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Dear Patty - Efficient Communications

Wednesday, October 5, 2011  
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Dear Patty the Property Manager,

What is the most effective way to communicate with landlords and tenants? I just started my property management career and would like to establish a standard on how to transmit all information in the most effective method.

--Newbie Communicator

Dear Newbie Communicator,

Welcome to your new career! Everything you say, write, text, e-mail, record, videotape, chat, whisper, etc., will be used against you in the court of law. Taking in consideration the above I would recommend a simple and clear approach.

Be timely — waiting too long to respond to a concerned tenant or landlord could make the matter escalate to something that would have been resolved much easier if you took charge immediately. Try to respond to customers within 24 hours of their contacting you.

  • Be factual — sugarcoating the facts is not a good way to inform customers. Eventually the facts will speak for themselves. On the other hand, over reacting when communicating may result in chaos; however, do not communicate things that you have not confirmed yet. For example: "Mr. Landlord, there was a fire in the kitchen yesterday. Don’t worry; we will be taking care of it with the tenant since they were the ones cooking at the time of the fire.” What if the fire was caused by electric malfunction of an appliance or even a lighting strike? You are better off communicating the incident, investigating, and then providing a complete report and recommending an action plan.
  • Be courteous and respectful — never engage in any form of communication with your customers when you are upset. Usually when this happens you will transmit a message in a way you would have never done if you were calm and collected. You also would use a better vocabulary.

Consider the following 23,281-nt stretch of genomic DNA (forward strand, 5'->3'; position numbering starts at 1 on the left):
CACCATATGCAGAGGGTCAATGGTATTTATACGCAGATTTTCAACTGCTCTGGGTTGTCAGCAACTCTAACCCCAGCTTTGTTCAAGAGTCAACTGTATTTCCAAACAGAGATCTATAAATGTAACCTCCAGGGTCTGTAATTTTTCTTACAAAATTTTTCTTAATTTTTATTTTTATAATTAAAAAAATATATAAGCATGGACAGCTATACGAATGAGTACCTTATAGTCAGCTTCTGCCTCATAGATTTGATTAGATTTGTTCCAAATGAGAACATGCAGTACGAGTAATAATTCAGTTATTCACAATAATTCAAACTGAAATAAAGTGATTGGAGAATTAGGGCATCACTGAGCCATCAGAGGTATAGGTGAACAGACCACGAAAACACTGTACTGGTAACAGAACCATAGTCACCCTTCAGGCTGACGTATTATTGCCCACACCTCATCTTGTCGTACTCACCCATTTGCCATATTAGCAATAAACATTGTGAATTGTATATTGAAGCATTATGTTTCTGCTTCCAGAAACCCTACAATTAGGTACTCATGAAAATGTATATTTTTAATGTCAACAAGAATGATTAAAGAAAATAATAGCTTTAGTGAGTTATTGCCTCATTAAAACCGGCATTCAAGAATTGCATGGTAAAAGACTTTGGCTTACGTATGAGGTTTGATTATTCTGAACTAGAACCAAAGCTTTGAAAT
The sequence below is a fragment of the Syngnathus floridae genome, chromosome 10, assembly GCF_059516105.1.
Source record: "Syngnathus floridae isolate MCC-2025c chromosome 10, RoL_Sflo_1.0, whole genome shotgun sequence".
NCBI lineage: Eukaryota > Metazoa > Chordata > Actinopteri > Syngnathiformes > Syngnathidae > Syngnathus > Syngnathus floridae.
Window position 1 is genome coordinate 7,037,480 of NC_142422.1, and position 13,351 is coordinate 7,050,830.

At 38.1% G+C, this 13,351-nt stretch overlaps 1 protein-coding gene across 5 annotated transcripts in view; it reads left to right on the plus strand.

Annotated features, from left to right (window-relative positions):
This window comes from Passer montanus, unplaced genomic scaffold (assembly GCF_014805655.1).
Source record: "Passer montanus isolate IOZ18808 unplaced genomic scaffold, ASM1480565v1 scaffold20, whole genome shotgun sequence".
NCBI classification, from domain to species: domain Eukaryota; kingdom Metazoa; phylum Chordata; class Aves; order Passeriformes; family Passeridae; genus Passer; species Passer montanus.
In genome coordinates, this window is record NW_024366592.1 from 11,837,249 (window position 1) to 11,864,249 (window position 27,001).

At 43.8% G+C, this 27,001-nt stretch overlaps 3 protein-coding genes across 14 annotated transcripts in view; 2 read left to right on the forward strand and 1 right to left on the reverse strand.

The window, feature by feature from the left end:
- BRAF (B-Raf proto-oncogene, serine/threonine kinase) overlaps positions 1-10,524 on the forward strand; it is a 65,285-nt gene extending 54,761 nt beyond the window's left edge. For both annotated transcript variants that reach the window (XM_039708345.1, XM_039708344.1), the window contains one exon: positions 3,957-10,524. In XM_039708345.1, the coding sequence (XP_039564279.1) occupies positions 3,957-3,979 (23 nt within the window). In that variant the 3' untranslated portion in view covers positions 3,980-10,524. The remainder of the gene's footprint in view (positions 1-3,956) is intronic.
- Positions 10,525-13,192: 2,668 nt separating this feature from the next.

• Many long-time practitioners in property management have a set of templates, checklists, and forms that have been reviewed by their attorneys and will eliminate the need to improvise and essentially limit your liability.  Also, they save a lot of time.

Another good practice is to confirm important conversations by e-mail or letter. This way you keep a good record on file in case you need to refer back to it.

No matter what tool you are using (e-mail, text, letter, etc.) always keep in mind that you were hired to give service. Put yourself in your customers’ shoes and be the best communicator and property manager you can be.

Good luck,

Patty

"Patty the Property Manager” appears courtesy of the ORRA Property Management Subcommittee. Readers are invited to submit property management related questions to Patty by sending an e-mail to education@orlrealtor.com.


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